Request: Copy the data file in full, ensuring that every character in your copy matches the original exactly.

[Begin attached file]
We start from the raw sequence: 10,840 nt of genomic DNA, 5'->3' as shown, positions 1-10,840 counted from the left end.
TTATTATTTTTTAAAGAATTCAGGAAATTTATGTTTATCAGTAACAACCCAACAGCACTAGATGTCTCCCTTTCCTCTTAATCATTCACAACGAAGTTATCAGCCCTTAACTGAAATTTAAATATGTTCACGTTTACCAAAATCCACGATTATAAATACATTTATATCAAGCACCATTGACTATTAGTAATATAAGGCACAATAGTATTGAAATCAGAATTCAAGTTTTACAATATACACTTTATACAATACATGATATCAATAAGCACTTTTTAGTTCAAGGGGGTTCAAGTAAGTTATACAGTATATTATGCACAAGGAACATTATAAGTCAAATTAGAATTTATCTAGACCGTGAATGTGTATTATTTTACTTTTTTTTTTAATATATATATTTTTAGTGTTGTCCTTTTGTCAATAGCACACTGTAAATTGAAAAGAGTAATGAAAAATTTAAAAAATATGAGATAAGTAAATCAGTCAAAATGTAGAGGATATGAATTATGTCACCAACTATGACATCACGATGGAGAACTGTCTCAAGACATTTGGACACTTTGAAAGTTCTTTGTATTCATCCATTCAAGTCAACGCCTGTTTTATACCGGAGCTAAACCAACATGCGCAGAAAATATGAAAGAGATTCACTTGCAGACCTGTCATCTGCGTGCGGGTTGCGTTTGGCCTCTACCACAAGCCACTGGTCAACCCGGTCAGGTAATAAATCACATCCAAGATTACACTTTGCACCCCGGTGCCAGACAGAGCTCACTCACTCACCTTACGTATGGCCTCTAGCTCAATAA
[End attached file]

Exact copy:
We start from the raw sequence: 10,840 nt of genomic DNA, 5'->3' as shown, positions 1-10,840 counted from the left end.
TTATTATTTTTTAAAGAATTCAGGAAATTTATGTTTATCAGTAACAACCCAACAGCACTAGATGTCTCCCTTTCCTCTTAATCATTCACAACGAAGTTATCAGCCCTTAACTGAAATTTAAATATGTTCACGTTTACCAAAATCCACGATTATAAATACATTTATATCAAGCACCATTGACTATTAGTAATATAAGGCACAATAGTATTGAAATCAGAATTCAAGTTTTACAATATACACTTTATACAATACATGATATCAATAAGCACTTTTTAGTTCAAGGGGGTTCAAGTAAGTTATACAGTATATTATGCACAAGGAACATTATAAGTCAAATTAGAATTTATCTAGACCGTGAATGTGTATTATTTTACTTTTTTTTTTAATATATATATTTTTAGTGTTGTCCTTTTGTCAATAGCACACTGTAAATTGAAAAGAGTAATGAAAAATTTAAAAAATATGAGATAAGTAAATCAGTCAAAATGTAGAGGATATGAATTATGTCACCAACTATGACATCACGATGGAGAACTGTCTCAAGACATTTGGACACTTTGAAAGTTCTTTGTATTCATCCATTCAAGTCAACGCCTGTTTTATACCGGAGCTAAACCAACATGCGCAGAAAATATGAAAGAGATTCACTTGCAGACCTGTCATCTGCGTGCGGGTTGCGTTTGGCCTCTACCACAAGCCACTGGTCAACCCGGTCAGGTAATAAATCACATCCAAGATTACACTTTGCACCCCGGTGCCAGACAGAGCTCACTCACTCACCTTACGTATGGCCTCTAGCTCAATAA